Mustasch - Self Titled (Nuclear Blast/Riot)

We aren't talking the furry things on men's upper lips, although there appear to be a number of them in this band: Sweden's favourite Heavy Metal band (at least according to the Swedish Grammy Awards!).

 

Sweden's Mustasch won the Best Hard Rock award at the Swedish version of the Grammy's in January of this year. Quite an achievement considering the band lost two of its founding members at the same time, leaving Ralf Gyllenhammar (vocals) and Mats Johansson (bass) to find two new band mates. The spaces were filled with David Johannesson (guitar) and Danne McKenzie (drums), and this self-titled album was born.

The self-titled fifth album from Mustasch starts off as a stomping rock'n'roll album full of staunchly choruses, Metallica-friendly riffs and a rhythm section fuelled to give you RSI in your neck. However, things start to fall short about mid-way through, and unfortunately the flow just isn't found again. 

Opening with a short instrumental with dark riffs reminiscent of Slayer, you are quickly taken to the first full length song Heresy Blasphemy which has the key Metallica sound that Mustasch have become well known for. The first single from the album is Mine, and with its hard hitting chorus it's not really a wonder: the rhythm section on this song is outstanding and will have you rocking without your prior knowledge or consent!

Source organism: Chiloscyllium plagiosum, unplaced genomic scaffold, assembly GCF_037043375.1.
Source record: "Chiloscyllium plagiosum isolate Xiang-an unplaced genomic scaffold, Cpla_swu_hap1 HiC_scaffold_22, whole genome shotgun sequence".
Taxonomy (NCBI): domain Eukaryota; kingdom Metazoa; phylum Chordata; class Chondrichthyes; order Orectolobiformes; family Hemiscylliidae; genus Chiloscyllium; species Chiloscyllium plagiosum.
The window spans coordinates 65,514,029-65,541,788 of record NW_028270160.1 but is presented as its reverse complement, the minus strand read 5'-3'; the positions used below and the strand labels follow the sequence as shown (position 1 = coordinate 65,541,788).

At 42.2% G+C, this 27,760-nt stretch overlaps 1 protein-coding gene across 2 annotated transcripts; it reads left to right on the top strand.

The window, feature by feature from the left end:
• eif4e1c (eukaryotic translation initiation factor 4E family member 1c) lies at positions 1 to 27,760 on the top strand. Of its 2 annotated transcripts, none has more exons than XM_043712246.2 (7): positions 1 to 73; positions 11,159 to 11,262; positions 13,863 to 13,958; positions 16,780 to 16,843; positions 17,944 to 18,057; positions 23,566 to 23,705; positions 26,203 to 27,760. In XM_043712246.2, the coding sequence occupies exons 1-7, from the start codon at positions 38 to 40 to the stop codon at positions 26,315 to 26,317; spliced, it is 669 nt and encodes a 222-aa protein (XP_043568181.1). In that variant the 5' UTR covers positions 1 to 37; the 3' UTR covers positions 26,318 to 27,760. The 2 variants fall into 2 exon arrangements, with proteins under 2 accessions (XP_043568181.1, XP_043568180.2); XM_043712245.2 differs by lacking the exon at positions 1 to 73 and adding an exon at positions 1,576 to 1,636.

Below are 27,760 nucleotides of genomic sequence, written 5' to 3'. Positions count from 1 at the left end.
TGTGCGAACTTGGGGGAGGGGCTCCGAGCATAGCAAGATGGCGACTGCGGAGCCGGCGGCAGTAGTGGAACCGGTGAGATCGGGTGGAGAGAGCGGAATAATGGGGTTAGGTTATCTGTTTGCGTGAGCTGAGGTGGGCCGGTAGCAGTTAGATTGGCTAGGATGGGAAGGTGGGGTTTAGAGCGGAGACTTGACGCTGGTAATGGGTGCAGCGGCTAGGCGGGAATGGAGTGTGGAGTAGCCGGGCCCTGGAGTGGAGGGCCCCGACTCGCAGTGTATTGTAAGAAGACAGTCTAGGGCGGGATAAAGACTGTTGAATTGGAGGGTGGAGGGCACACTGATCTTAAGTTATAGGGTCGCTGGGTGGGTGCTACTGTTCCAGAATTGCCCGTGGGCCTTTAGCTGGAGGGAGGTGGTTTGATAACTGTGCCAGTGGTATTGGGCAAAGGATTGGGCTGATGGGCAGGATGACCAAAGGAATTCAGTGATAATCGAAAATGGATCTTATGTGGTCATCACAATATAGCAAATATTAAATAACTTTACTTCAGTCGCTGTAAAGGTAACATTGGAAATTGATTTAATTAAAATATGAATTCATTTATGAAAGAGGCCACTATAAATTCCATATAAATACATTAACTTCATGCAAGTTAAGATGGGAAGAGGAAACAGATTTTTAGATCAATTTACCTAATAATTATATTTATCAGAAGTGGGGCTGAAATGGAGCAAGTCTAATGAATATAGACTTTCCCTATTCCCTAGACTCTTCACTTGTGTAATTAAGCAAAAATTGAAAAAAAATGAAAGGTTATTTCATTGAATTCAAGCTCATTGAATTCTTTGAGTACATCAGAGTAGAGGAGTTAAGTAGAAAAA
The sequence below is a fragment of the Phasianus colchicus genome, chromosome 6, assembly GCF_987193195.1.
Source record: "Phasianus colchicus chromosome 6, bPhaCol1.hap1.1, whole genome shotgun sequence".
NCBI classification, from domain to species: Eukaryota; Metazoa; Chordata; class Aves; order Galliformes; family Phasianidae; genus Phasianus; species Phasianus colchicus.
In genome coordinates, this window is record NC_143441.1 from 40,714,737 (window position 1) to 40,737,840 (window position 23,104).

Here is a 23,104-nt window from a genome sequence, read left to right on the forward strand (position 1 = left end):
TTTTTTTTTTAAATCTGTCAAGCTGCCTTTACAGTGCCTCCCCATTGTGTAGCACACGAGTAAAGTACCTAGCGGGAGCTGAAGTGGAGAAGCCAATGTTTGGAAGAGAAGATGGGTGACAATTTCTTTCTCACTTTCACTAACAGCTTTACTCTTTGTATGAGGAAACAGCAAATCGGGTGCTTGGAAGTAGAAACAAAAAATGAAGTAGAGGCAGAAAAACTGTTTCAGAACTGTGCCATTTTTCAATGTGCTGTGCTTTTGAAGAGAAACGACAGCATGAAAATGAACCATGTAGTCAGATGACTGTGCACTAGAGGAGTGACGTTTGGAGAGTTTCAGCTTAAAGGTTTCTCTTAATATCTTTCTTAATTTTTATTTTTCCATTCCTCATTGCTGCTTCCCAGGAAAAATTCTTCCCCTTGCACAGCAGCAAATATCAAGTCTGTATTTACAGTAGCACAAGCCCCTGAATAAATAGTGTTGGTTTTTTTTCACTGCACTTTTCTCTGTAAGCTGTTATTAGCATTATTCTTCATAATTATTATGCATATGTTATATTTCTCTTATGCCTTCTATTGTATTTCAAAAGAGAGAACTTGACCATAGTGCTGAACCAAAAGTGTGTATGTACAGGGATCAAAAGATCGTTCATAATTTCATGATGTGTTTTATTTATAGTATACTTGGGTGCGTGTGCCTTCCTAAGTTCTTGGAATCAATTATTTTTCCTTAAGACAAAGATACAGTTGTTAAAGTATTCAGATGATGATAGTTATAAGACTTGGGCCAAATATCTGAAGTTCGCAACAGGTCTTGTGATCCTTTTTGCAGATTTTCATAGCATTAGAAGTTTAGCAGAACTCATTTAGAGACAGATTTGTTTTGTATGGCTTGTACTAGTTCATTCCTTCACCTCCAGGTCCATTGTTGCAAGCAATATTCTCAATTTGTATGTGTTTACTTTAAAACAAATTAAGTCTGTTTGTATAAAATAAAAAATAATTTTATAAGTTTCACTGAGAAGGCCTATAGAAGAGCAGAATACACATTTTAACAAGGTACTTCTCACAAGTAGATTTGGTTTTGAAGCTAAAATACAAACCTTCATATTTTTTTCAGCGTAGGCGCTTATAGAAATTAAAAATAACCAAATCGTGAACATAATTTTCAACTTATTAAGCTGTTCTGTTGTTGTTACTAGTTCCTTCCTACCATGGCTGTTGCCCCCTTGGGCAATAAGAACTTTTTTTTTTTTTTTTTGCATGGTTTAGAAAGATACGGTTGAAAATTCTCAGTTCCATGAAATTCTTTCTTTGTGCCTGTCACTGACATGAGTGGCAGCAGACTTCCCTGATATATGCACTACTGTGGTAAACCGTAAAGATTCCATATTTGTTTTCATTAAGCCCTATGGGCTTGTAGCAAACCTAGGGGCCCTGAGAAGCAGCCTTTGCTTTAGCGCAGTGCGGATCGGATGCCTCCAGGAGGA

Damn It's Dark has a much more melodic sound with a riff-tastic guitar break towards the end. The only disappointment here is that the lyrics and vocals aren't so strong. The Man, The Myst, The Wreck re-introduces the rhythm section on a mission to kill your neck muscles. You could be forgiven for thinking this was Motorhead before hearing vocals, as its got a very 70/80s heavy metal feel to it. 

The Audience Is Listening has a more pop-rock feel to it, not quite what you expect from a heavy metal band. Moving on to song seven, the dictionary defines desolate as being 'barren or laid waste' as for the song Desolate; well, there is little melody and the Dalek sounding voice effects just prove to make this song all the more strange. Need I say more! Deep In The Woods takes things back to a more early Metallica sound, although the sound effect of what I think must be a bird cheeping is really quite unnerving. I'm Frustrated will leave you, well, frustrated. It's extremely melancholy and lacking in quality lyrics and melody. 

The dry spell in the middle of this album seems to be over with song number ten, Lonely, which has a bit more oomph, melody, and some good guitar work. Blackout Blues is another song with a Metallica feel to the instrumental aspect, and, honestly, it really is hard not to like something that sounds like Metallica! The vocals are stronger on this track than on the past few, and ends in a very Black Sabbath psychedelic way.

The final track Tritonus is the extended version of the album's opening sampler. Once the stringed instrumental has gone by it becomes a spoken word piece, which is just plain strange. It drifts between heavy guitar riffs, stringed instrumental and more spoken word for the remainder of the song, and it ends up leaving a strange taste in your mouth.

This album is worth having for the first half where the force is strong. It's not quite up to previous Mustasch efforts, but maybe that has more to do with the changed line-up and some experimentation with new ideas. The next album will tell all!

Mustasch's self-titled release is out now on Nuclear Blast/Riot.